The Mummy Returns to Deadwood

We’re Old, You Cocksucker!

Usually when TV shows stage a reunion movie or a comeback season, the scripts feel nostalgic. They celebrate youth. In the new iterations of Veronica Mars, the characters still look pretty fresh, because they were teenagers to start. Even in something like Arrested Development, you have Alia Shawkat and Michael Cera, and it’s not like anyone’s surprised by Jason Bateman’s aging process, since we see him on our screens all the time.

Deadwood, on the other hand, is a different story. The show never really felt that young from the start. Occasionally youthful prostitutes would appear (“an interesting piece of strange,” as the departed Powers Boothe as the departed Cy Tolliver so indelicately put it), but they often ended up dead in the mud somewhere. In the Old West, you either died young, or dried up like rawhide.

 

The Deadwood movie, streaming now and probably forever on HBO, has a few young characters, children of the protagonists, another prostitute fresh to town, but all our favorites get most of the lines, and they are old. William Sanderson, as Mayor Farnum, looks exactly like the Crypt Keeper. Villainous George Hearst is nothing but phlegm and age spots. Our antihero, Al Swearingen, played by Ian McShane, is not only ancient-looking, but also suffering from some sort of wasting sickness, probably cancer. Doc, played by Brad Dourif, somehow survived consumption in the original series, but he looks very much the worse for wear. If you want to feel like you’re 100, the Deadwood movie is the perfect watch for you.

That said, once you get re-used to the near-Shakespearian patois that marks the franchise, and once you get used the fact that half the characters look like they’d turn to dust if you removed their hats, the Deadwood movie is a deeply-satisfying and tightly-written coda to one of the best TV series ever. It contains several exciting gunfights, a terrible murder, a birth, a wedding, a boob shot, mustaches, lesbian romance, whiskey, and small touches of character comedy.

Timothy Olyphant and John Hawkes keep the peace in HBO’s Deadwood movie.

Compared to HBO shows like The Sopranos, Sex and the City, or Game Of Thrones, Deadwood is kind of a hyper-intellectual boutique property. But it’s still the best depiction of the Old West ever seen on TV. Old-school shows like Gunsmoke and Bonanza were fun but hokey, and newer shows like Hell On Wheels have their moments but try too hard to be Deadwood. Forget Dolores and the Man in Black.  Deadwood is the actual Westworld.  You can never replicate David Milch’s writing style or dramatic instincts, and no series will ever be able to match the cast.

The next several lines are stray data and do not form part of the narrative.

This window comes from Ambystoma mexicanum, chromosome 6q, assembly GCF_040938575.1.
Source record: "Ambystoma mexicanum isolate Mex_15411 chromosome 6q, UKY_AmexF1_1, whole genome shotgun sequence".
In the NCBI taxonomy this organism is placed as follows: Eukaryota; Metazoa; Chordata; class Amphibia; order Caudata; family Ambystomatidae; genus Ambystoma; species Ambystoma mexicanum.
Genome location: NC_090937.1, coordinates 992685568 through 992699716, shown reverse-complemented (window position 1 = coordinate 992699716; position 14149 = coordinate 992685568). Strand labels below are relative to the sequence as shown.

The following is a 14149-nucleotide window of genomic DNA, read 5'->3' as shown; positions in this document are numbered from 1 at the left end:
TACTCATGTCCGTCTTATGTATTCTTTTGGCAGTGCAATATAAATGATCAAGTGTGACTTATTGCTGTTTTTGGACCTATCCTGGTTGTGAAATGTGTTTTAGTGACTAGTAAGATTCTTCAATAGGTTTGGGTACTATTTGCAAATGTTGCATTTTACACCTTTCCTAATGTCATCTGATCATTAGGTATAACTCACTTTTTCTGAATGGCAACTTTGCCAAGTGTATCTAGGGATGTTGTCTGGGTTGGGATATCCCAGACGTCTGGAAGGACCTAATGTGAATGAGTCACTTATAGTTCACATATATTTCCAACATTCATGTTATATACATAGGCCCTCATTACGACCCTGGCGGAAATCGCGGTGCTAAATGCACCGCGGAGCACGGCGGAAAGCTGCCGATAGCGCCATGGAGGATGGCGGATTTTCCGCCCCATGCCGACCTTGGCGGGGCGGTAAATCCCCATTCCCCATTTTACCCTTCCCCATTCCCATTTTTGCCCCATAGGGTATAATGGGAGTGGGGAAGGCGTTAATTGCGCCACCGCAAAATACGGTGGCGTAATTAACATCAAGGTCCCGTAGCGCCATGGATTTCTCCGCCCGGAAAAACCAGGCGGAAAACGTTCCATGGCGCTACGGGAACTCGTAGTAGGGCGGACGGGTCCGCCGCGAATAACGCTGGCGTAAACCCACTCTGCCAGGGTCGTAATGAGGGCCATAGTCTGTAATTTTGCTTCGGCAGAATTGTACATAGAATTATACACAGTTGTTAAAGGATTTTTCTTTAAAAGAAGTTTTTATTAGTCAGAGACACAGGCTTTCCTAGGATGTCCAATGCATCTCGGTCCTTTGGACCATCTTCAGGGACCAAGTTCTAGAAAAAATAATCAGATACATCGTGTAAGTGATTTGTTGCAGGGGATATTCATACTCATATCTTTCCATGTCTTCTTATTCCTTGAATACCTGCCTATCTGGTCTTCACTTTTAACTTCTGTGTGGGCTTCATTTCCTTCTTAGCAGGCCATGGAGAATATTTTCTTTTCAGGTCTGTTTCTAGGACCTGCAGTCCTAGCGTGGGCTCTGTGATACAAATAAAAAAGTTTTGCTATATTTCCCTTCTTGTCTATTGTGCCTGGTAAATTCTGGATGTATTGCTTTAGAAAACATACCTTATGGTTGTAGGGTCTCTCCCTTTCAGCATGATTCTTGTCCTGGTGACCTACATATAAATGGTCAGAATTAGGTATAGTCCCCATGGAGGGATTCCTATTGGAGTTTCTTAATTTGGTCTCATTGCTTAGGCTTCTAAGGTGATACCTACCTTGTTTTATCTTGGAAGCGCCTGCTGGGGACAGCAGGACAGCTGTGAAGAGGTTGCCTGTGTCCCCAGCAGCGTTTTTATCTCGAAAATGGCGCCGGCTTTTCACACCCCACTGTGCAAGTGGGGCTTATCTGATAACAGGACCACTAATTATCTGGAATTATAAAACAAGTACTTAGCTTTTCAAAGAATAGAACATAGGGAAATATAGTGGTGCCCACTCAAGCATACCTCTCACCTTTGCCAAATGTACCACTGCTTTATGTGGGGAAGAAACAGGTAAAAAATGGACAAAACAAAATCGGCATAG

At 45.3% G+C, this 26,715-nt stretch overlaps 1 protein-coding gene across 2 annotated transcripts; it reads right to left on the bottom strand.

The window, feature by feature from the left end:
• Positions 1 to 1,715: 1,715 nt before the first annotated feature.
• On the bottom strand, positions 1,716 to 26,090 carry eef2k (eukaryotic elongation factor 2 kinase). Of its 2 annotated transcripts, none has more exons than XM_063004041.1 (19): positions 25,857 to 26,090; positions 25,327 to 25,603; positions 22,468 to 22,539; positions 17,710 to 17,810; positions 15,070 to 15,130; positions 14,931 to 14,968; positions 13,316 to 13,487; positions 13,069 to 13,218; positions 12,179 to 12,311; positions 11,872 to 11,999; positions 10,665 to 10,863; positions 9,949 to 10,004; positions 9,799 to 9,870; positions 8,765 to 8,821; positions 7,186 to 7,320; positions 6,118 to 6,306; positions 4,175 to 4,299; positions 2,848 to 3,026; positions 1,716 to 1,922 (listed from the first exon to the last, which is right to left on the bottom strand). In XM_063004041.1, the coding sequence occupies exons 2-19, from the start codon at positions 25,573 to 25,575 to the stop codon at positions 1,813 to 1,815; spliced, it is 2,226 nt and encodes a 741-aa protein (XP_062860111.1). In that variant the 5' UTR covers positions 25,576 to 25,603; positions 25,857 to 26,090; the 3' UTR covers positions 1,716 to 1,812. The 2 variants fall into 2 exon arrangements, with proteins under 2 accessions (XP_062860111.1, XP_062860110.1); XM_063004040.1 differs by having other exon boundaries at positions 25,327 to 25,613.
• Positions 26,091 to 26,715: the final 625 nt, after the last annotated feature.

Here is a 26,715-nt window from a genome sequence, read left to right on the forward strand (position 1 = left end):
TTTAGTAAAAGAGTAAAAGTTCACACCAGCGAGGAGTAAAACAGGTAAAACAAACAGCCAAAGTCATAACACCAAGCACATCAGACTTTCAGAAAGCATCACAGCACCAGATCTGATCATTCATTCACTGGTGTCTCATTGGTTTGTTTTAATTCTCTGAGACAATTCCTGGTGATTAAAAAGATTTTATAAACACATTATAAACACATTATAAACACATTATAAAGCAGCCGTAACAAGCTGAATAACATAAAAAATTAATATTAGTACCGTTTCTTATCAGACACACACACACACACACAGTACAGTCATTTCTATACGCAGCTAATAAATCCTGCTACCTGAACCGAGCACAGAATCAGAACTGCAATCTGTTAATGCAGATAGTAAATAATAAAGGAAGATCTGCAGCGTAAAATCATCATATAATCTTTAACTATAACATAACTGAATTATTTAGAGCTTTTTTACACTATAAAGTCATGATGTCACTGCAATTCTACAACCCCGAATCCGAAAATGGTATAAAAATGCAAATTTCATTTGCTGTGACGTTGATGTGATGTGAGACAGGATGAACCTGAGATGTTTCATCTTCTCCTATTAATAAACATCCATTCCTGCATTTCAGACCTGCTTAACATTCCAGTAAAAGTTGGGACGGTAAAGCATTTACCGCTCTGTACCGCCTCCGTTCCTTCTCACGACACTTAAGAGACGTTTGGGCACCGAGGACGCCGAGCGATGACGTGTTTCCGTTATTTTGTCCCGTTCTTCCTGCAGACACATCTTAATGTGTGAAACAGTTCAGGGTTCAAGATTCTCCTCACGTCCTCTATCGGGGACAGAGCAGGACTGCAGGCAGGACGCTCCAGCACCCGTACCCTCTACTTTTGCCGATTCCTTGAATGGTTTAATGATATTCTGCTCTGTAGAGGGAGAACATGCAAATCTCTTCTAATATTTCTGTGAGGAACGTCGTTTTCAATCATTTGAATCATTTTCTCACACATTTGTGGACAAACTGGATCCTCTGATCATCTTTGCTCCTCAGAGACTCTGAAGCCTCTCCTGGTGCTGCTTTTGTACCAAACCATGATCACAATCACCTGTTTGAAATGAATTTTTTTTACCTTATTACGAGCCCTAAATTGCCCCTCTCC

Timothy Olyphant, as Marshal Seth Bullock, still rides shotgun on the town, keeping integrity and order. Swearingen, despite his failing body, continues to soliloquize beautifully from the balcony. Paula Malcomsen is amazing yet again as Trixie, the ultimate hooker with a heart of gold. Molly Parker and Kim Dickens have less to do, dramatically, in this film, but they fill out some outrageous early Gilded Age outfits. And you’re dead inside if you don’t love Robin Weigert’s heroic, drunken, heartsick Calamity Jane.

Unlike the howls of protest from the Game Of Thrones fan army, I don’t think anyone will complain about how Deadwood ends. Every plot thread ties up adequately, but not necessarily with melodrama. It feels like a proper elegy for a time, a place, an aesthetic, and a show. Just don’t look in the mirror for too long afterward. You might not like what’s looking back at you.

Neal Pollack

Book and Film Globe Editor in Chief Neal Pollack is the author of ten semi-bestselling books of fiction and nonfiction, including the memoirs Alternadad and Stretch, the novels Repeat and Downward-Facing Death, and the cult classic The Neal Pollack Anthology of American Literature. He's written articles and humor for every English-language publication except The New Yorker. Neal lives in Austin, Texas, and is a three-time Jeopardy! champion.

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